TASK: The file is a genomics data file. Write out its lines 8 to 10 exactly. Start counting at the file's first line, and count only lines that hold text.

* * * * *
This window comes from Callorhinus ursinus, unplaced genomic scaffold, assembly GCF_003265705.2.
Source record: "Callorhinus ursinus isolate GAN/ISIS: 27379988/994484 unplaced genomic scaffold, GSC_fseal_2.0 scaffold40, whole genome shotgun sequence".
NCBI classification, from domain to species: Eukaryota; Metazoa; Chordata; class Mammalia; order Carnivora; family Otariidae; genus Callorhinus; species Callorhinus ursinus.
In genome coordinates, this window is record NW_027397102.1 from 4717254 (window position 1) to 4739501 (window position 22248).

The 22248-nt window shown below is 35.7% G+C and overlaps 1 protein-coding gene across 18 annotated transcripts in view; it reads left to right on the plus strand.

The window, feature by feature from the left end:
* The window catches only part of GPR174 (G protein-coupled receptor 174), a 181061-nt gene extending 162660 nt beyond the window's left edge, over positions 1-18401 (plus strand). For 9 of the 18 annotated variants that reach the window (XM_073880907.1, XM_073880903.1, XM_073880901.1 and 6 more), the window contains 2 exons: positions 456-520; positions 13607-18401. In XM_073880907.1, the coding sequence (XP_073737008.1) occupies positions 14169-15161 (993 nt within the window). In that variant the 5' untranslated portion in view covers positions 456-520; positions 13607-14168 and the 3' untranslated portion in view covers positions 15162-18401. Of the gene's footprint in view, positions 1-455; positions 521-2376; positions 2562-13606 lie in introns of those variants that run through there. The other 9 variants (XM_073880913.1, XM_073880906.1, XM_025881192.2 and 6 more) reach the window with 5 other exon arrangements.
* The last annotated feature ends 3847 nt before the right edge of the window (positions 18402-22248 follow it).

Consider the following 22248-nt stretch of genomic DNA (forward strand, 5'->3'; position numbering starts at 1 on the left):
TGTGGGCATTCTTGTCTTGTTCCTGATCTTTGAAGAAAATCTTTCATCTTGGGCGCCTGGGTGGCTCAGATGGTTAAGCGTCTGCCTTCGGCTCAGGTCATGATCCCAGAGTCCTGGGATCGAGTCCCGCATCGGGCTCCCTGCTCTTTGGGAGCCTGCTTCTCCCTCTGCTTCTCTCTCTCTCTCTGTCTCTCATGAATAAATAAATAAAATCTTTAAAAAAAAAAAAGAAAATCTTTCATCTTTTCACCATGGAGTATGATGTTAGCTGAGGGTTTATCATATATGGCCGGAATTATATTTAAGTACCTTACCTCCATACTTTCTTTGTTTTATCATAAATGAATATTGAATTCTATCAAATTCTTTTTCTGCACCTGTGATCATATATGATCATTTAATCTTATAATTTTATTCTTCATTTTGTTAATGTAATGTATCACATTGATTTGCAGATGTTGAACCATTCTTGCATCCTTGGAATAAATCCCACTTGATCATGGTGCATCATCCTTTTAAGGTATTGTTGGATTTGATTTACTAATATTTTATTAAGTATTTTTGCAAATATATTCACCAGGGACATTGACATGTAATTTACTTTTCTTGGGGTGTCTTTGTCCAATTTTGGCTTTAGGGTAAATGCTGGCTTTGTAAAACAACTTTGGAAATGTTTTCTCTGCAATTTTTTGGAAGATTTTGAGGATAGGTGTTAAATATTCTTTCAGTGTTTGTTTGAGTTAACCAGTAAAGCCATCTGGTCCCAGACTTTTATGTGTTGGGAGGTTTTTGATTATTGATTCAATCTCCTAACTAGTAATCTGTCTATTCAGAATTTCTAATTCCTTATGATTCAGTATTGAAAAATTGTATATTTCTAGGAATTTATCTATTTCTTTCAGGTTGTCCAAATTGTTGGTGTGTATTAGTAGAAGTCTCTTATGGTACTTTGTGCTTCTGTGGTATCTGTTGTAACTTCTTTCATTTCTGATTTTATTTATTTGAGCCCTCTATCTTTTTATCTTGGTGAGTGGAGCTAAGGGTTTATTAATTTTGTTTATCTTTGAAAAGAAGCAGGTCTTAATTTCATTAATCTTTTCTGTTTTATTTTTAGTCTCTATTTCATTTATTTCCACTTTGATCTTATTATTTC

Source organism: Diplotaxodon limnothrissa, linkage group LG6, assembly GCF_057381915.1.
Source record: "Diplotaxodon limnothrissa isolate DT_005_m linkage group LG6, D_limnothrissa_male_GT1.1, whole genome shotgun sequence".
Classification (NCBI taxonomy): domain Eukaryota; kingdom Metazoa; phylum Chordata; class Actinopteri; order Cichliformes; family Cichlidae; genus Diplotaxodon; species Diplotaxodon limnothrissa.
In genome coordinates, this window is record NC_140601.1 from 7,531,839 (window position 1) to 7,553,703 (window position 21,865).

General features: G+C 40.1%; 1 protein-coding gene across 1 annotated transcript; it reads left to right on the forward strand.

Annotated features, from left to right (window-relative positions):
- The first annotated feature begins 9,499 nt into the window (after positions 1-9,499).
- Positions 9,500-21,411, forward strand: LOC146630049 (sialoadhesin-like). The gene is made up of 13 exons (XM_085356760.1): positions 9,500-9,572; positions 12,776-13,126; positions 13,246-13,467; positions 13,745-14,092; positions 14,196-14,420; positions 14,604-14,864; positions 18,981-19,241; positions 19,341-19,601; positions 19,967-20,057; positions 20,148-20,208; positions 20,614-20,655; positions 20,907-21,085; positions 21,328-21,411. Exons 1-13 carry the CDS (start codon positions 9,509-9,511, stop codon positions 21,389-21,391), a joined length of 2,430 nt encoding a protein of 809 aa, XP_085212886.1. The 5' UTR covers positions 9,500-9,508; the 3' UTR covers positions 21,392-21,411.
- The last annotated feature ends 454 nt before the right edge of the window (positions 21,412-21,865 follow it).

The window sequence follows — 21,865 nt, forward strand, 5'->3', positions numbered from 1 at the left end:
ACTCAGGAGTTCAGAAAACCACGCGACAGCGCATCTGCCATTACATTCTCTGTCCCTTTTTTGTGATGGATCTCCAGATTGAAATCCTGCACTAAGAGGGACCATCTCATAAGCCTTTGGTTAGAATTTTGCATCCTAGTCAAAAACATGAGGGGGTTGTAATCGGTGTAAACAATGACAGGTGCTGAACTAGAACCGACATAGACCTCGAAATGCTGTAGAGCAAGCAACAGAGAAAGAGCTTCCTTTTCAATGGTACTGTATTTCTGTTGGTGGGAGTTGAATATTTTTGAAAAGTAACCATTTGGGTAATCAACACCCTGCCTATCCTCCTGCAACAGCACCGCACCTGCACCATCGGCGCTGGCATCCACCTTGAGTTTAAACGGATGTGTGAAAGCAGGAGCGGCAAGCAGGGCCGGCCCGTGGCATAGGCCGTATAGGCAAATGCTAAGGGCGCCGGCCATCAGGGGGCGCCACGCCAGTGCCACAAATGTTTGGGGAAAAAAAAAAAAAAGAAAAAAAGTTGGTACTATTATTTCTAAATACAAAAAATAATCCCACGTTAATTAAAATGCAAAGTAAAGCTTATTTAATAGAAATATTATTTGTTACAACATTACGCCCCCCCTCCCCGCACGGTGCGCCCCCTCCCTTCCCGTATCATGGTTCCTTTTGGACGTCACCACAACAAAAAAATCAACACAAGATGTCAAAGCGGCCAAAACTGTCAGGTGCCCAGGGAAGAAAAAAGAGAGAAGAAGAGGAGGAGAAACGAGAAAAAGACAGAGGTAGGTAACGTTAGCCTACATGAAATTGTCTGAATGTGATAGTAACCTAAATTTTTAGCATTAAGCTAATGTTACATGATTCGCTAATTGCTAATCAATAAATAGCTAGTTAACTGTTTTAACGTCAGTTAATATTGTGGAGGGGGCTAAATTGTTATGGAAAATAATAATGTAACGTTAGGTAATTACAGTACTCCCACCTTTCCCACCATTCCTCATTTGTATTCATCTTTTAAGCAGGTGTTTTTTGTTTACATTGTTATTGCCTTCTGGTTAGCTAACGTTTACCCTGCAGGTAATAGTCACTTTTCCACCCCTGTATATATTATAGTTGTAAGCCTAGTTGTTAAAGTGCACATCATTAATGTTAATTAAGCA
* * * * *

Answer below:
* The last annotated feature ends 3847 nt before the right edge of the window (positions 18402-22248 follow it).

Consider the following 22248-nt stretch of genomic DNA (forward strand, 5'->3'; position numbering starts at 1 on the left):
TGTGGGCATTCTTGTCTTGTTCCTGATCTTTGAAGAAAATCTTTCATCTTGGGCGCCTGGGTGGCTCAGATGGTTAAGCGTCTGCCTTCGGCTCAGGTCATGATCCCAGAGTCCTGGGATCGAGTCCCGCATCGGGCTCCCTGCTCTTTGGGAGCCTGCTTCTCCCTCTGCTTCTCTCTCTCTCTCTGTCTCTCATGAATAAATAAATAAAATCTTTAAAAAAAAAAAAGAAAATCTTTCATCTTTTCACCATGGAGTATGATGTTAGCTGAGGGTTTATCATATATGGCCGGAATTATATTTAAGTACCTTACCTCCATACTTTCTTTGTTTTATCATAAATGAATATTGAATTCTATCAAATTCTTTTTCTGCACCTGTGATCATATATGATCATTTAATCTTATAATTTTATTCTTCATTTTGTTAATGTAATGTATCACATTGATTTGCAGATGTTGAACCATTCTTGCATCCTTGGAATAAATCCCACTTGATCATGGTGCATCATCCTTTTAAGGTATTGTTGGATTTGATTTACTAATATTTTATTAAGTATTTTTGCAAATATATTCACCAGGGACATTGACATGTAATTTACTTTTCTTGGGGTGTCTTTGTCCAATTTTGGCTTTAGGGTAAATGCTGGCTTTGTAAAACAACTTTGGAAATGTTTTCTCTGCAATTTTTTGGAAGATTTTGAGGATAGGTGTTAAATATTCTTTCAGTGTTTGTTTGAGTTAACCAGTAAAGCCATCTGGTCCCAGACTTTTATGTGTTGGGAGGTTTTTGATTATTGATTCAATCTCCTAACTAGTAATCTGTCTATTCAGAATTTCTAATTCCTTATGATTCAGTATTGAAAAATTGTATATTTCTAGGAATTTATCTATTTCTTTCAGGTTGTCCAAATTGTTGGTGTGTATTAGTAGAAGTCTCTTATGGTACTTTGTGCTTCTGTGGTATCTGTTGTAACTTCTTTCATTTCTGATTTTATTTATTTGAGCCCTCTATCTTTTTATCTTGGTGAGTGGAGCTAAGGGTTTATTAATTTTGTTTATCTTTGAAAAGAAGCAGGTCTTAATTTCATTAATCTTTTCTGTTTTATTTTTAGTCTCTATTTCATTTATTTCCACTTTGATCTTATTATTTC